Headlining Metal Show Dec, 11th at The Hood Bar, Palm Desert
By Esther Sanchez
Although based in Arizona, the band called Murkocet has become well known over the past several years in the Coachella Valley as somewhat of a staple metal band on the local music scene. This quartet comprised of vocalist Richie Jano, guitarist Nate Garrett, drummer Cooper Osborn, and bassist Austin Van Haaren. After over a year of not being able to perform in public venues, like most bands they are glad to be back in action and are raring to go as the headliners of one of the first, big metal shows the desert has seen in a while. I had a chat with Murkocet frontman, Richie Jano regarding how the guys have adapted and continue to do so.
CVW: I know that you guys as a band are based in Arizona but have done a lot in the Coachella Valley. How did that come about?
Jano: “I grew up in the desert. I went to La Quinta High school. I lived here my entire life but ended up at ASU. We just started playing here in the desert because a lot of people didn’t realize that I was in a band so we decided to start playing here too. It ended up being fun so now we play here all the time.”
CVW: So how did you guys get together in AZ and become a band?
Jano: “You know…you just start meeting people. I started the band and met a few people on craigslist…as people went in and out of the band, we started meeting new people who were a better fit…that’s just what happened over time. Now the guys that are in the band currently have been here for two or three years so it’s just about finding a fit.”
CVW: If you were to have to categorize Murkocet in a genre or sub-genre, what would you say it was?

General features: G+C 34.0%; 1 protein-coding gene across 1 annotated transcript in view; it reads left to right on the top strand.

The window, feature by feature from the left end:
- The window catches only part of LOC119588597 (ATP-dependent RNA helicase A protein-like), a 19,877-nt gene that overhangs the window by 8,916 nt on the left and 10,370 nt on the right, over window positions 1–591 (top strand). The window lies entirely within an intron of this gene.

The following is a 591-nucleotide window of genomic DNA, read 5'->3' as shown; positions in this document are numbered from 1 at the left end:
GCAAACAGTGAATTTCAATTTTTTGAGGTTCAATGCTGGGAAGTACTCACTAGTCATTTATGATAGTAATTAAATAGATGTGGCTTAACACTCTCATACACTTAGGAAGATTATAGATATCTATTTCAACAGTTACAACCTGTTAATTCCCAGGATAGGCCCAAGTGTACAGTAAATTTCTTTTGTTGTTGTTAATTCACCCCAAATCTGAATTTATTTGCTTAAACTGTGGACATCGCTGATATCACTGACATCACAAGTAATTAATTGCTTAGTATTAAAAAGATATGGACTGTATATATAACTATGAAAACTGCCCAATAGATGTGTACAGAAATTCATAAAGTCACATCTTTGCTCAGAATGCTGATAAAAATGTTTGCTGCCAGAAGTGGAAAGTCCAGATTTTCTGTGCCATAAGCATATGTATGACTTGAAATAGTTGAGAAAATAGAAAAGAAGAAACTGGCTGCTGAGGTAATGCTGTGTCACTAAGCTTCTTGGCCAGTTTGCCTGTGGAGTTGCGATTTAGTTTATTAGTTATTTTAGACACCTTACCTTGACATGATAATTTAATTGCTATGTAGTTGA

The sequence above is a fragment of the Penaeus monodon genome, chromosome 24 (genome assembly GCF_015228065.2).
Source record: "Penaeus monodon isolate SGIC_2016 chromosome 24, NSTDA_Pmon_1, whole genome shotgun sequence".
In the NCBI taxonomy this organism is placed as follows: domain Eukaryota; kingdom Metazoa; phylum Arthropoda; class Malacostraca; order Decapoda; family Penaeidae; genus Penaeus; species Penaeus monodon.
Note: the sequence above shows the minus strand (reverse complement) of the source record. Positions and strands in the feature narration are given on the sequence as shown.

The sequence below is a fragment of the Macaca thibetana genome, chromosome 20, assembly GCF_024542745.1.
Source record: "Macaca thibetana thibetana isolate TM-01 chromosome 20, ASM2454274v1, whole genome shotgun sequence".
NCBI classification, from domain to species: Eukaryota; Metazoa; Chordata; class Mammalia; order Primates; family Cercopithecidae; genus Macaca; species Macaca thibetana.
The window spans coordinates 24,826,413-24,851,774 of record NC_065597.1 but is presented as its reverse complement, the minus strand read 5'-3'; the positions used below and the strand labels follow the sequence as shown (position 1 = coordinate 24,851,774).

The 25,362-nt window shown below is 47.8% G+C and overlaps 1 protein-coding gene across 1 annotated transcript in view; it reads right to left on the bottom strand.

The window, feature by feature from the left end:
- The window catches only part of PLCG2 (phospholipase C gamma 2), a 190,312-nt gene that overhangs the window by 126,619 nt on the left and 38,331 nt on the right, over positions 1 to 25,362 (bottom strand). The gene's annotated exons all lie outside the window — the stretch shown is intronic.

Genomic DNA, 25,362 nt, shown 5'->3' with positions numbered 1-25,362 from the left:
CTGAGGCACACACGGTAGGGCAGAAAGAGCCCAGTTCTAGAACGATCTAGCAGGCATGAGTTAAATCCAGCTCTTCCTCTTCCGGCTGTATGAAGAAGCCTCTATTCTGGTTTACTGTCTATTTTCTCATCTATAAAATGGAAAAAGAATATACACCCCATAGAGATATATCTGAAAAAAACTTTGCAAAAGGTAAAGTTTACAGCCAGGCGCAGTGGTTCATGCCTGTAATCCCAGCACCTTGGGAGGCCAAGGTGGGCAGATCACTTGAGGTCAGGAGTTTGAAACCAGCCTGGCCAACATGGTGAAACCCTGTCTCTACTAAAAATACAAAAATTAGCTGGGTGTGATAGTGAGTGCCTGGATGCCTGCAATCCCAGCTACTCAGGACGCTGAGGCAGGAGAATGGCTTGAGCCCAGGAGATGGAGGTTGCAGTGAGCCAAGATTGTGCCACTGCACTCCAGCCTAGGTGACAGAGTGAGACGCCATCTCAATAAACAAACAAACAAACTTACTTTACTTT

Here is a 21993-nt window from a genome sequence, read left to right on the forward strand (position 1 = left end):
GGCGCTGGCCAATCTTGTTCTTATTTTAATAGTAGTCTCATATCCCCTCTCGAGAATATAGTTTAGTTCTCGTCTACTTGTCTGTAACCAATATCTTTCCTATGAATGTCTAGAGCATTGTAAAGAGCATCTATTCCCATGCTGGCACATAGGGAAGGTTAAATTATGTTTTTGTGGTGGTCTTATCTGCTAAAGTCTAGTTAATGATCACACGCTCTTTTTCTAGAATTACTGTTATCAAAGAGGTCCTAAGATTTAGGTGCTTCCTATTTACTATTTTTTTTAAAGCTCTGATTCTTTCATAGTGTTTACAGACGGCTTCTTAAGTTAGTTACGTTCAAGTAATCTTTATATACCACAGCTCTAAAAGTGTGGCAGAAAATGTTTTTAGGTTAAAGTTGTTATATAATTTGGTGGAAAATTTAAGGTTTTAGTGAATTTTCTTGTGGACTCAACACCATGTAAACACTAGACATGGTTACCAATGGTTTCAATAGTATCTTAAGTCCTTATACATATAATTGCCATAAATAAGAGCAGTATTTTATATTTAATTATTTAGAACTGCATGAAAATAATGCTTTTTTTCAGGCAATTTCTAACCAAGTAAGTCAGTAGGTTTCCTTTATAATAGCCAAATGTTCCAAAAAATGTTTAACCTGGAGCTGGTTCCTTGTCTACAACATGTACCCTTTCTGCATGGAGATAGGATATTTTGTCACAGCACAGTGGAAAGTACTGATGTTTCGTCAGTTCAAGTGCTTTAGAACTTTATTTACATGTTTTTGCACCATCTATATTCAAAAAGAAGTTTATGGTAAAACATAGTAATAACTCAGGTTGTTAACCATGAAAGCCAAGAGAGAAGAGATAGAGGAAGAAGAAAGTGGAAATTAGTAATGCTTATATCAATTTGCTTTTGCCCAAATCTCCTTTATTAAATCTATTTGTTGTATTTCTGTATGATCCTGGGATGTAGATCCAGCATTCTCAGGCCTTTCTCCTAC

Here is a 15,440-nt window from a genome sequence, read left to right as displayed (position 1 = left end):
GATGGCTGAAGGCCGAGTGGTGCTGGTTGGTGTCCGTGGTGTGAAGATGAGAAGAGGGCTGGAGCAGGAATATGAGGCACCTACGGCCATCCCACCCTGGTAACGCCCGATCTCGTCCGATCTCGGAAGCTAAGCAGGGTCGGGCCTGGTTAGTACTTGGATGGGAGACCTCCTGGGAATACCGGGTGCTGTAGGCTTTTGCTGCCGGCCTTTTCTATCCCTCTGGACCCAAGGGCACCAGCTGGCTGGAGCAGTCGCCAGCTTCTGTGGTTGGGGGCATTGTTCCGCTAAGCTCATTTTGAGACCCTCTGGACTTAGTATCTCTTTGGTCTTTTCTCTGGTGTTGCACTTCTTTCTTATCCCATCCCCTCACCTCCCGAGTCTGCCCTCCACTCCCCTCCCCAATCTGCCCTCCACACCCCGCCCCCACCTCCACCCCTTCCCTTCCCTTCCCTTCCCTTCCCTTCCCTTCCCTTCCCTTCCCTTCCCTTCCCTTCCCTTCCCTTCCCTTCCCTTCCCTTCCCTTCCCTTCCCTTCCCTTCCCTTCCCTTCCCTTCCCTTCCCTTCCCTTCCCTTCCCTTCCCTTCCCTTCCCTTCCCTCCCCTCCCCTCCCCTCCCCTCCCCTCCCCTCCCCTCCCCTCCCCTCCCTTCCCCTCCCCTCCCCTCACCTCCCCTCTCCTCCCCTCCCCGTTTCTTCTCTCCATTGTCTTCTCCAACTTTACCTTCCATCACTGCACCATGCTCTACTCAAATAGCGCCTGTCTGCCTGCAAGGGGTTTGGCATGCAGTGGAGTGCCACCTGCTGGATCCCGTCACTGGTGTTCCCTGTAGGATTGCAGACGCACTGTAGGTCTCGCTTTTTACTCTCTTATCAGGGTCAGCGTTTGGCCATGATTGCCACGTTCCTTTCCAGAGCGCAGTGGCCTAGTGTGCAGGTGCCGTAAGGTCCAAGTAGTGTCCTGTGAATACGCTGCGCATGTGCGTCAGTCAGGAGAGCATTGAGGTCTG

CVW: Do you remember the first real show you guys ever played as a band?
Jano: “Yeah, it was at a place called The Red Owl in Tempe. It was a battle of the bands and we won.”
CVW: Your very first show was a battle of the bands?
Jano: “Yeah, it was a qualifying round and we won. Then six months later, we won the final, too. It was pretty awesome.”
CVW: That’s super brave to be putting yourself out there to be judged like that for a first show.
Jano: “It was pretty cool. It was nerve wracking though. I never played live before that. We practiced and stuff but we didn’t actually perform live.”
CVW: I admire and envy that confidence and it totally worked out! Now let me ask you this… Have you ever thought about what would have happened if it just went horribly wrong?
Jano: “Well, when I look back at it, I think that if we played a battle of the bands now, it would be different. Back then I don’t think that we held ourselves to that high of a standard so, I wouldn’t come down on everybody like, ‘You guys all f***** it up.’ There was plenty of time for us to get our whole situation straight to make it what it is today.”
CVW: Yeah, but have you ever thought about what it would be like if you didn’t win and it didn’t work out that way…do you think it would have set you on a different path, or do you think that it wouldn’t have mattered?
Jano: “I guess you’re probably right. I guess if you think of it like that, it was a catalyst and jump off point for us.”
CVW: Let’s fast forward a few years from when you started and first won that band battle in 2013. You guys started doing a lot of shows in the Coachella Valley, and things were working out for you guys. I know you won some competitions and acquired some accolades. Then Covid happens. What happened to Murkocet during that time?